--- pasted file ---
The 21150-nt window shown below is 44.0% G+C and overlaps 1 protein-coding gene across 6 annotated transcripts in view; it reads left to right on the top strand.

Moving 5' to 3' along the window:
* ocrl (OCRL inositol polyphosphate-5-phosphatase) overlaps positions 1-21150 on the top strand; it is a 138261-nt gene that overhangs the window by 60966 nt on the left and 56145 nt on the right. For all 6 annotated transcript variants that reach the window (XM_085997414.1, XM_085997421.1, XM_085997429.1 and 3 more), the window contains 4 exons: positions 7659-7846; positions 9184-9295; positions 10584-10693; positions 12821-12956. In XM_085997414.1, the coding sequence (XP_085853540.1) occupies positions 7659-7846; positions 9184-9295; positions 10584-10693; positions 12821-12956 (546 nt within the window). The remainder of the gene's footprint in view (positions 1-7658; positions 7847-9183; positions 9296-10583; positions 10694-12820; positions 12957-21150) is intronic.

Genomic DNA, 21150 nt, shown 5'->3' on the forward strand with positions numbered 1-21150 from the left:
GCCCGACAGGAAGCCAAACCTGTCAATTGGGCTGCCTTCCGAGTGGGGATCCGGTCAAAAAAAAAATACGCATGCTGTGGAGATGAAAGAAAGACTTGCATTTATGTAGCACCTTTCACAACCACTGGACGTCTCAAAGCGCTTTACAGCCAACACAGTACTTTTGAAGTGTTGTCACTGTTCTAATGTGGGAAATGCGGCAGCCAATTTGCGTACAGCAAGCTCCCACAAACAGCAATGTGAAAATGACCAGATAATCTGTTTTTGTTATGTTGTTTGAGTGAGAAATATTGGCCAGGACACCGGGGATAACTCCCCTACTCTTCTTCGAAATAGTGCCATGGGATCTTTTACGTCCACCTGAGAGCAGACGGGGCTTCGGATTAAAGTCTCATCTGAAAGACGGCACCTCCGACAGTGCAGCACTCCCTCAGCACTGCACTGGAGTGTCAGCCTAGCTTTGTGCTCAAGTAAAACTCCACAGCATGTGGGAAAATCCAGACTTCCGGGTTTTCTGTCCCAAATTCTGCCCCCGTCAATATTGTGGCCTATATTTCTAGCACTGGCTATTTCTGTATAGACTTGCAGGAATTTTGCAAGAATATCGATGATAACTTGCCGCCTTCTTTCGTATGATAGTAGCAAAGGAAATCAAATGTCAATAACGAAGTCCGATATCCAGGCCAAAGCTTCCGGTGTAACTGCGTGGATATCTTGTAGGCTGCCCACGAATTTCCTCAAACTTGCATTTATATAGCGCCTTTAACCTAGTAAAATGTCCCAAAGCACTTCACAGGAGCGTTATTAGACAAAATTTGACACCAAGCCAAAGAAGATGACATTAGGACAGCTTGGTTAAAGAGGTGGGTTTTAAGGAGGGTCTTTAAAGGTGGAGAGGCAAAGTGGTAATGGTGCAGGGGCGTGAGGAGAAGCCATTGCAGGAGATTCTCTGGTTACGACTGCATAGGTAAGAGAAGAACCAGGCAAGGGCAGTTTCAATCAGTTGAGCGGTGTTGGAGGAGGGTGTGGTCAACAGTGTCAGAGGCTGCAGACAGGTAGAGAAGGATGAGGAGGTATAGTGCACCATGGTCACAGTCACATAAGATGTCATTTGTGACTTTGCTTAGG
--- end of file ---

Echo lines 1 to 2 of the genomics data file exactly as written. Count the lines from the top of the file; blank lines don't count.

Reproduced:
The 21150-nt window shown below is 44.0% G+C and overlaps 1 protein-coding gene across 6 annotated transcripts in view; it reads left to right on the top strand.

Moving 5' to 3' along the window: